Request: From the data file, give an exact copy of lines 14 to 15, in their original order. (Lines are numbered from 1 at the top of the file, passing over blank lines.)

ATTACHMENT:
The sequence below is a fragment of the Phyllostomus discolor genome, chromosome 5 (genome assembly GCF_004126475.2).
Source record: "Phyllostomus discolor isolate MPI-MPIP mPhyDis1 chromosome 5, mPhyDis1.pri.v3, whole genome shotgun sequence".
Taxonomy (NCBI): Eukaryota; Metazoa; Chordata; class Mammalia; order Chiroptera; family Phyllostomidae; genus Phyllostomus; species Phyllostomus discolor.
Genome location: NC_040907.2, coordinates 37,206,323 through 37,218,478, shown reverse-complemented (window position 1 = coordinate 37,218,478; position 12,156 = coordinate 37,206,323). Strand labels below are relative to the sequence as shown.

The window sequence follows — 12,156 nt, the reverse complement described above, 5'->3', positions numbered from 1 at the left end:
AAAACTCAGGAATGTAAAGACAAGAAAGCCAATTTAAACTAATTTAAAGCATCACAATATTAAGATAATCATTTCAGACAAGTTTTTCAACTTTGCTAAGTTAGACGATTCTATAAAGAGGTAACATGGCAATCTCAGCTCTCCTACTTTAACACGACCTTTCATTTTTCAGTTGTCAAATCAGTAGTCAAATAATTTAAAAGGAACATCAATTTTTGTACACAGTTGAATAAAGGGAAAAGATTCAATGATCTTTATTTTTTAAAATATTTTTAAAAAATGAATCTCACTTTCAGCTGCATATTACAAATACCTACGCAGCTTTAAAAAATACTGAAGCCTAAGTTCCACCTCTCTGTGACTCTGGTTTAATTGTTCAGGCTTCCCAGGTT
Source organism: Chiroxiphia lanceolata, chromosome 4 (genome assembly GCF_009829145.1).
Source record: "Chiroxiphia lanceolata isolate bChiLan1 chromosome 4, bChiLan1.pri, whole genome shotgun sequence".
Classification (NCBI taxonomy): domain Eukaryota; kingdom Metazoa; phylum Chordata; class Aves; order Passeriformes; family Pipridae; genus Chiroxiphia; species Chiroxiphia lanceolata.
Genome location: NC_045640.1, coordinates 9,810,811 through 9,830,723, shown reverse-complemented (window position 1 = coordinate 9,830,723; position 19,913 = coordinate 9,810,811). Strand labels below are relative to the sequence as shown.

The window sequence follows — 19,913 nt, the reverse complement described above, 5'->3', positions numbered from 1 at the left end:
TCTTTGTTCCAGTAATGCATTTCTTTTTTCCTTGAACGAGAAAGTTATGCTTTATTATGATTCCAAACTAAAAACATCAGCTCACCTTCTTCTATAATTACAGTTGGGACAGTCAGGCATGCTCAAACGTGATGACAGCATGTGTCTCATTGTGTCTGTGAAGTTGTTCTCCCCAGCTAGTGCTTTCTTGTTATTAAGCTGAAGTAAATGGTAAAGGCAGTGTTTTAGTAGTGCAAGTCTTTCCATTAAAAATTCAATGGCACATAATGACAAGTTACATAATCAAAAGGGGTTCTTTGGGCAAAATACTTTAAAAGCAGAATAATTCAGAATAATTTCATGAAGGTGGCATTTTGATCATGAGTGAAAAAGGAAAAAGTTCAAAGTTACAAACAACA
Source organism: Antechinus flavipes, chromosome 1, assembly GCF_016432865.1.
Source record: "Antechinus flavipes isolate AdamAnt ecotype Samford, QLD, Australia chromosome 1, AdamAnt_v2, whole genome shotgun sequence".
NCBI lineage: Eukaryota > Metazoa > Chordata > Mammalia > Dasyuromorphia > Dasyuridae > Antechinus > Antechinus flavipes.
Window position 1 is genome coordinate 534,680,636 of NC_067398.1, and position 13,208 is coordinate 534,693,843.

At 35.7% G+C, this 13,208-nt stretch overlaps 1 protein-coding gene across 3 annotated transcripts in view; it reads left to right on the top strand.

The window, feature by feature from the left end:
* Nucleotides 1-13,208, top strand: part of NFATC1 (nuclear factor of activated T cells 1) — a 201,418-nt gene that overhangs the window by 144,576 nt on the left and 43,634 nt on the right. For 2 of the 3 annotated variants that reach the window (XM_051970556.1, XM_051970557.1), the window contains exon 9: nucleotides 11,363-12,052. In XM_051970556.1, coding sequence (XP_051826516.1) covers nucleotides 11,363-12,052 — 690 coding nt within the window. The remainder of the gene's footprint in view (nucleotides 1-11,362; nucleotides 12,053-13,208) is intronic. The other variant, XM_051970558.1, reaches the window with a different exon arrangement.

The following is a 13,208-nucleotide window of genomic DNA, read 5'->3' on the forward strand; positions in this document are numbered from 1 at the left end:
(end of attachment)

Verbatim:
Source record: "Antechinus flavipes isolate AdamAnt ecotype Samford, QLD, Australia chromosome 1, AdamAnt_v2, whole genome shotgun sequence".
NCBI lineage: Eukaryota > Metazoa > Chordata > Mammalia > Dasyuromorphia > Dasyuridae > Antechinus > Antechinus flavipes.